THE PLOT THICKENS
Rose was absent again at the pre-school the following day. Abby, Tom, and Rob helped the group move the play city and the forest to the sunny spot near the south windows. It was a lengthy task. The children expanded the city in the process, and added characters. Franklyn wanted a wizard to live in the forest. He also wondered if there were any bad guys there. Tiny reported that Emily, the daughter of the Good Fairy, had said there definitely were bad guys, but she wasn’t sure they were in the forest. Lucy said the bad guys always want to steal the treasure.
“Is there really a treasure?” asked Ned. “I’ve never seen it.”
“That doesn’t mean it isn’t there,” Lucy told him.
“This is our city,” Rob said. “It’s our story. Let me find a few more people you might want to live here.” He crossed the large room, rummaged in a wooden chest, and returned with a little metal wizard with a tall pointed hat, a cloak, a staff, and a clear glass crystal ball. Rob handed it to Franklyn, who stared at it in awe. “Look! The ball changes color!” And indeed, the transparent ball faintly shimmered with colors as it moved.
Rob opened his other hand and displayed a metal dragon with outstretched wings, standing on the edge of a treasure chest containing another glass ball, as well as tiny stones of different colors. The dragon may have been just landing, or just taking off. Rob handed it to Ned. The others gathered round to examine these delights.
Franklyn placed the wizard in the middle of the forest, and Ned moved the trees slightly to place the treasure there also. Jane wanted to know if the dragon was good or bad. The group disagreed on that subject. Tiny flew her witch into the forest and said that the witch was in charge of all of them.
Franklyn wasn’t sure, and asked her if the witch was good or bad.
“Good,” Tiny replied with confidence.
“Then who are the bad guys,” Franklyn wanted to know.
Rob again rummaged in the chest, and returned with an assortment of figures and set them out in a row. There were comic book heroes and villains, men in suits, a princess, and a hand carved figure of the Good Fairy, more than twice as tall as any other character.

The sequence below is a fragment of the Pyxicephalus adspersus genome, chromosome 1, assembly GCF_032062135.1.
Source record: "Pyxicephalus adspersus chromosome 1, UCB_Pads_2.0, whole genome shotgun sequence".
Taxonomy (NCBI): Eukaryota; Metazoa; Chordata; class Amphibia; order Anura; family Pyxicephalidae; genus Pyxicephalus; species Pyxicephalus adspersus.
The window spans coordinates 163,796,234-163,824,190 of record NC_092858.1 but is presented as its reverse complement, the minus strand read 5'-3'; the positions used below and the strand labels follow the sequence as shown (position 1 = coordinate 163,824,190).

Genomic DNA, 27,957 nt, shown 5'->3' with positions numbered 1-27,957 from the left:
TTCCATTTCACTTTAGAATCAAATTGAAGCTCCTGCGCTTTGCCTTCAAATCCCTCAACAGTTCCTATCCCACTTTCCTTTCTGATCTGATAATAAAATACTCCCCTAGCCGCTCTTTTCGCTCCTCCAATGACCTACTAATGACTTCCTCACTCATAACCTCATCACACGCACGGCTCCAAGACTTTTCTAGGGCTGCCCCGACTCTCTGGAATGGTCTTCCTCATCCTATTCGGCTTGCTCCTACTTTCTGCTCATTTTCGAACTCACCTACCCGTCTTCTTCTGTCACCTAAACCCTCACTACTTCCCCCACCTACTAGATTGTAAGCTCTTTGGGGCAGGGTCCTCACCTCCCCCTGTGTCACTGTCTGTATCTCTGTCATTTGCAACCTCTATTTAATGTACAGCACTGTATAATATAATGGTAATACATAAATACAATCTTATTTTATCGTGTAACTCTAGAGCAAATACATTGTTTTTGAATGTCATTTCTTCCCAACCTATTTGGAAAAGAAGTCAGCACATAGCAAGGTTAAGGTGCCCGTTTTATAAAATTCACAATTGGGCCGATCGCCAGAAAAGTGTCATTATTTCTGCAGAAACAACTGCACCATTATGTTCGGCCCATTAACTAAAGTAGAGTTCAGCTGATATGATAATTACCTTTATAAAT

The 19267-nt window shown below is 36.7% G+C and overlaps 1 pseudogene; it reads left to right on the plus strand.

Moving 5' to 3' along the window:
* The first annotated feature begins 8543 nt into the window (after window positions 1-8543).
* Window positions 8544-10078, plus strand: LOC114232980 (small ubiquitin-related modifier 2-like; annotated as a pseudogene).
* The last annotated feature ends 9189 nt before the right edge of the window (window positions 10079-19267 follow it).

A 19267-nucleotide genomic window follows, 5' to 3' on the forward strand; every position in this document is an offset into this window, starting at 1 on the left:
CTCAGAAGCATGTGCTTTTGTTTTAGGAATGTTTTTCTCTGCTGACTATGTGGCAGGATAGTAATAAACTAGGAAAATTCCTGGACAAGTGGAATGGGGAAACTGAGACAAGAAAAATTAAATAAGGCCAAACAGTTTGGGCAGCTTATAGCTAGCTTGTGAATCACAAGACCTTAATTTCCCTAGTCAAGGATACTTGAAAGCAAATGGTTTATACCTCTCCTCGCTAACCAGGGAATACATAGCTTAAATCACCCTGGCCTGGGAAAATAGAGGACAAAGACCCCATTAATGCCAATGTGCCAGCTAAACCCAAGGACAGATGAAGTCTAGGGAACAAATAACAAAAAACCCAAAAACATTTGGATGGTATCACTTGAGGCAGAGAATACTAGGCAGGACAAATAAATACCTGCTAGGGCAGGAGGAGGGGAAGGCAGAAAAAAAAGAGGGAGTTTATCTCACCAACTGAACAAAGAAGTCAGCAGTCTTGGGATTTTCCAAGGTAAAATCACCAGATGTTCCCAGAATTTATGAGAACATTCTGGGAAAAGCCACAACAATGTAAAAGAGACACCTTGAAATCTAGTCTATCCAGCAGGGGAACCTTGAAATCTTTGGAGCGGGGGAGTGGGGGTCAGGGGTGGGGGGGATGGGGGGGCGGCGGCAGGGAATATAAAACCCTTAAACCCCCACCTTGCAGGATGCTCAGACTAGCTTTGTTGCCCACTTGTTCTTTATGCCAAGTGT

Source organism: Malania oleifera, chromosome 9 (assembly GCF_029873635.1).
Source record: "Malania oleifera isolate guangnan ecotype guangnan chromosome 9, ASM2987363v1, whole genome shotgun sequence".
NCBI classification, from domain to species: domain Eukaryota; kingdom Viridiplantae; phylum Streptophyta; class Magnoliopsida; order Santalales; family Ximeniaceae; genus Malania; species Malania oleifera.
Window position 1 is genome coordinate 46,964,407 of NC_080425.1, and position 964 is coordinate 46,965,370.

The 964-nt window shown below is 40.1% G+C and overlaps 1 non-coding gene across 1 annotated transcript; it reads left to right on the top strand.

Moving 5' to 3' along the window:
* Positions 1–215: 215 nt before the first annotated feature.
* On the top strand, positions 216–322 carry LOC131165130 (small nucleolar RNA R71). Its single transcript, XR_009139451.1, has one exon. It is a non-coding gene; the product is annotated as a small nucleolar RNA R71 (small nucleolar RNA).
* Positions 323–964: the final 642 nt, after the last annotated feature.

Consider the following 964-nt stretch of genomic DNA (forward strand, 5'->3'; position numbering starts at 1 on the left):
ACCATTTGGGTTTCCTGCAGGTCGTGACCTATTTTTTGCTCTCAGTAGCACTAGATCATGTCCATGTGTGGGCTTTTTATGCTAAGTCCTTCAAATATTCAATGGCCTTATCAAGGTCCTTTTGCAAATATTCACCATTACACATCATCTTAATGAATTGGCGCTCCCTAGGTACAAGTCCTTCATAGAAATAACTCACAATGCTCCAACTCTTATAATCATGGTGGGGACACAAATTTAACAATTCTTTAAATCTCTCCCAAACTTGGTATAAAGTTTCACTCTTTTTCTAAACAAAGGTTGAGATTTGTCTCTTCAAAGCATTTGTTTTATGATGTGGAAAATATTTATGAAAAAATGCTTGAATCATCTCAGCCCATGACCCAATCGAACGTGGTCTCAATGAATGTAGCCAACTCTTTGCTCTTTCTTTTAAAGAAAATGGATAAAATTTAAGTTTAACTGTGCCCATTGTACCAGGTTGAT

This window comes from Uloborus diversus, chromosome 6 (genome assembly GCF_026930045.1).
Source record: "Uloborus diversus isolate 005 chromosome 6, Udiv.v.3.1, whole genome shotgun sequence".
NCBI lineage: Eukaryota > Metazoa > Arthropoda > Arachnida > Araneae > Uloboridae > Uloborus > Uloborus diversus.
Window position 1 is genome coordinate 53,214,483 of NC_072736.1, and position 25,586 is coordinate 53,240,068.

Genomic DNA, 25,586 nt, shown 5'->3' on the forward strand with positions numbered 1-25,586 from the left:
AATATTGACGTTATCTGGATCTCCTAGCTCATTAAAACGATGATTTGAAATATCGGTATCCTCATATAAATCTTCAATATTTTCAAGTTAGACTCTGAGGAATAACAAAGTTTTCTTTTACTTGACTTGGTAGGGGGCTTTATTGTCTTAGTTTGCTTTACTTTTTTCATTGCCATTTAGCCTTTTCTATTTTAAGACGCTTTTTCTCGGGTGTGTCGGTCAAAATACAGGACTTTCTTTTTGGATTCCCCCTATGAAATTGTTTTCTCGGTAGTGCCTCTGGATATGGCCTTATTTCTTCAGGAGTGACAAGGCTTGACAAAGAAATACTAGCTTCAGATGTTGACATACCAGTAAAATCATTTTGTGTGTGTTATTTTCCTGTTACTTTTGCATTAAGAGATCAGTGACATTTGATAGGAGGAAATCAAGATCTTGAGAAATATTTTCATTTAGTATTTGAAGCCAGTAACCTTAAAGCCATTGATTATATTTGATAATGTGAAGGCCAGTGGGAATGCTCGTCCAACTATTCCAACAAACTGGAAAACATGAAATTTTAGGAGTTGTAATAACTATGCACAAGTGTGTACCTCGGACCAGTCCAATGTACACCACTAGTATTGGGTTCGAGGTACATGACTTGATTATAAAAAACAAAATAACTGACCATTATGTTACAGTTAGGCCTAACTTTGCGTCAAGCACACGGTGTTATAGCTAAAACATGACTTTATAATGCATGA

“Do Robin Hood and his band live in the forest?” asked Ned.
“The Good Fairy says they do,” answered Tiny.
Rob took another trip to the wooden chest and returned with very small figures made of green felt with painted faces. Each wore the tell-tale green Robin Hood jacket and hat. And next to Robin Hood’s band Rob set out a series of gnomes clothed in brightly colored felt.
“Oooh!” said Kayla. “Can these be over here?” She placed the gnomes among the trees near her, and one next to her house. “This gnome is our guard,” she said.
“I know where the bad guys come from,” Lucy declared. “They come from town, and want to steal the treasure. Everyone needs to guard the treasure.”
This story developed for a whole hour. Rob found angels, more men in suits, and a policeman. Wonder Woman and Robin Hood’s band created a line of defense. Tiny placed the Good Fairy on a windowsill above the city, and made it clear that the Good Fairy was very aware of all happenings below, and could intervene whenever she wanted to. Jane insisted that there should be animals, including dogs, birds, cats, and raccoons.
“Can we have an owl?” asked Ned. Rob found a small, very beautiful gray owl with wide brown eyes.
“I want to see the owl again!” Kayla burst out. “In the churchyard. Just like that one.”
“Can we go to the Secret Place?” Tiny asked, looking straight at Abby.
She hesitated, looked at Rob, and then replied, “It’s too far to go there today. But perhaps we can go outside and try to be very quiet and see animals.”
“Wonderful idea,” said Tom. “I know where woodchucks and raccoons live.”
The group’s enthusiasm reached a fever pitch. Rob found a pair of binoculars and promised each child a chance to see things far away. Tom led the group out to explore.